Three Concerns about Game Control

By: Bob Sumpter, NISOA, Florida, (April 2010)

Many discussions among fellow referees often center around the same group of concerns that we have identified throughout the games we officiate. We see the game from the viewpoint of the referee who is most concerned with whether or not the rules are not being infringed, and that the “spirit of the game” as exemplified by fair play and sportsmanship is being honored in the performance and conduct of the participants. It is interesting when, on occasion, we are able to consider opinions and input from the playing side of the field; that is the players, coaches, and schools.

A couple of years back, the annual questionnaire that NFHS used to gather the viewpoint about potential problems in the high school game presented an interesting set of statements about the aspects of the high school game with which we, as referees, are concerned. The responses of the Coaches, Athletic Directors, and the Schools seemed to mirror many of the concerns that I am sure each of you have identified and discussed many times.  I have selected three of the responses that you should want to consider: (1)Unsporting Conduct, (2) Disrespect, and (3) Correcting Problems Before the Game Begins.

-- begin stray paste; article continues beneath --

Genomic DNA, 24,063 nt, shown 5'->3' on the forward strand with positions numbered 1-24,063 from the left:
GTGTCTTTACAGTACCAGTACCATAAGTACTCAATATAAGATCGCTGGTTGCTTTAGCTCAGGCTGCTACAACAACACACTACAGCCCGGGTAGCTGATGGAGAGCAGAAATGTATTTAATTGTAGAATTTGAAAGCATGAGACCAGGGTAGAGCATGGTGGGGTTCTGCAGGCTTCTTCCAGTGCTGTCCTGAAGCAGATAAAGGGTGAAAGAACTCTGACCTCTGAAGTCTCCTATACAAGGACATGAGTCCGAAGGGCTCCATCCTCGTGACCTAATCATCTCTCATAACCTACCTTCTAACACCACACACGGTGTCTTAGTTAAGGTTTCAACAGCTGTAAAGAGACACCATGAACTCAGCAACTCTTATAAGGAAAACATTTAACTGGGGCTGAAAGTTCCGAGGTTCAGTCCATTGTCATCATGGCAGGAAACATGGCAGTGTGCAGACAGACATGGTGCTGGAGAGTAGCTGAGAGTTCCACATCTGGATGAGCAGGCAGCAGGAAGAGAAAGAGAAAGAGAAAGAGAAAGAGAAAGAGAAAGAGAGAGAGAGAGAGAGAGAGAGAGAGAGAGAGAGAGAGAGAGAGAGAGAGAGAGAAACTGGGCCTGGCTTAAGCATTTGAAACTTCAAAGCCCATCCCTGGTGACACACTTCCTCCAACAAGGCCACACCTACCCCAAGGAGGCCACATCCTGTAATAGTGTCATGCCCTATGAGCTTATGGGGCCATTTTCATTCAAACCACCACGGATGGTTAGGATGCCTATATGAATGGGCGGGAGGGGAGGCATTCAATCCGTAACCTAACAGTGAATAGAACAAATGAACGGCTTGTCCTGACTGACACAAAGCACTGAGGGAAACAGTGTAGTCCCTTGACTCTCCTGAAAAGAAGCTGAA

Unsporting Conduct

One question asked on the survey: “Have you observed officials who do not penalize unsporting conduct?” Fifty eight percent of the responses said: “yes.”  That’s a startling bit of information for us to think about.

What that suggests is that more than half of the incidents of unsporting conduct throughout the high school game may NOT be penalized.  For the high school Referee it could mean that (1) we are not recognizing unsporting conduct when it occurs, or (2) are perhaps unwilling or unable to handle it, or that (3) we are possibly deciding that unsporting conduct can be ignored without prompt and correct action being taken. Obviously, any of these three approaches to refereeing high school games leave a lot to be desired.